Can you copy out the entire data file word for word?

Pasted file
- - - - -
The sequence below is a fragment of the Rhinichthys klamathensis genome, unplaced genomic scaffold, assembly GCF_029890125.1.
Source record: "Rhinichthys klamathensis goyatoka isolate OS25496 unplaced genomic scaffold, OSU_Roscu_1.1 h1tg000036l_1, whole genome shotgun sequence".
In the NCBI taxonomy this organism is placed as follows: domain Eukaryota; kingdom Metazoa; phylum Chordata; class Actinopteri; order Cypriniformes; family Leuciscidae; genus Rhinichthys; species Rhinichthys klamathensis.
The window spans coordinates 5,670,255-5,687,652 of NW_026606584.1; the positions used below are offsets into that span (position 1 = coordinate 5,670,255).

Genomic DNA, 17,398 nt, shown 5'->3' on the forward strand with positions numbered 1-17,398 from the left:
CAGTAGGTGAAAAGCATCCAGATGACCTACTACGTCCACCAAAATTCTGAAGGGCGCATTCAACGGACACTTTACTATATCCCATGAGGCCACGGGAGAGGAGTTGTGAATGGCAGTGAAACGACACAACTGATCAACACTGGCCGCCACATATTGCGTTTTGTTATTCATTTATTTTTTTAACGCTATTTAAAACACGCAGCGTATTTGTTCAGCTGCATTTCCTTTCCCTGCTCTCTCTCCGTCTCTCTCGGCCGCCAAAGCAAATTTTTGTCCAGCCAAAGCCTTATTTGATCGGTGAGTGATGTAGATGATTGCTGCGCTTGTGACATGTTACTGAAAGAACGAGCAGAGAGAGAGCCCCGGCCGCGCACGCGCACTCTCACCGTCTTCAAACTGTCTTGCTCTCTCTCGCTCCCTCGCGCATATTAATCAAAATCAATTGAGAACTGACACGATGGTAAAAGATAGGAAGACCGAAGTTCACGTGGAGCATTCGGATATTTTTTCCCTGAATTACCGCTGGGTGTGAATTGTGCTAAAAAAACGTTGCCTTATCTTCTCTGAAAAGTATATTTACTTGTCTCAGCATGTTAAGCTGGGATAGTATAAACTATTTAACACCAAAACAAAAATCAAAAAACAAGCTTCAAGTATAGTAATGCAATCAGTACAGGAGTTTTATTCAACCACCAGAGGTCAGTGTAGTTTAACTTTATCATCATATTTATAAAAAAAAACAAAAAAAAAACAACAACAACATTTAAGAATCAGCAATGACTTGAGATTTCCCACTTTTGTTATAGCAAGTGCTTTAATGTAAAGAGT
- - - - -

The sequence below is a fragment of the Rhinichthys klamathensis genome, unplaced genomic scaffold, assembly GCF_029890125.1.
Source record: "Rhinichthys klamathensis goyatoka isolate OS25496 unplaced genomic scaffold, OSU_Roscu_1.1 h1tg000036l_1, whole genome shotgun sequence".
In the NCBI taxonomy this organism is placed as follows: domain Eukaryota; kingdom Metazoa; phylum Chordata; class Actinopteri; order Cypriniformes; family Leuciscidae; genus Rhinichthys; species Rhinichthys klamathensis.
The window spans coordinates 5,670,255-5,687,652 of NW_026606584.1; the positions used below are offsets into that span (position 1 = coordinate 5,670,255).

Genomic DNA, 17,398 nt, shown 5'->3' on the forward strand with positions numbered 1-17,398 from the left:
CAGTAGGTGAAAAGCATCCAGATGACCTACTACGTCCACCAAAATTCTGAAGGGCGCATTCAACGGACACTTTACTATATCCCATGAGGCCACGGGAGAGGAGTTGTGAATGGCAGTGAAACGACACAACTGATCAACACTGGCCGCCACATATTGCGTTTTGTTATTCATTTATTTTTTTAACGCTATTTAAAACACGCAGCGTATTTGTTCAGCTGCATTTCCTTTCCCTGCTCTCTCTCCGTCTCTCTCGGCCGCCAAAGCAAATTTTTGTCCAGCCAAAGCCTTATTTGATCGGTGAGTGATGTAGATGATTGCTGCGCTTGTGACATGTTACTGAAAGAACGAGCAGAGAGAGAGCCCCGGCCGCGCACGCGCACTCTCACCGTCTTCAAACTGTCTTGCTCTCTCTCGCTCCCTCGCGCATATTAATCAAAATCAATTGAGAACTGACACGATGGTAAAAGATAGGAAGACCGAAGTTCACGTGGAGCATTCGGATATTTTTTCCCTGAATTACCGCTGGGTGTGAATTGTGCTAAAAAAACGTTGCCTTATCTTCTCTGAAAAGTATATTTACTTGTCTCAGCATGTTAAGCTGGGATAGTATAAACTATTTAACACCAAAACAAAAATCAAAAAACAAGCTTCAAGTATAGTAATGCAATCAGTACAGGAGTTTTATTCAACCACCAGAGGTCAGTGTAGTTTAACTTTATCATCATATTTATAAAAAAAAACAAAAAAAAAACAACAACAACATTTAAGAATCAGCAATGACTTGAGATTTCCCACTTTTGTTATAGCAAGTGCTTTAATGTAAAGAGT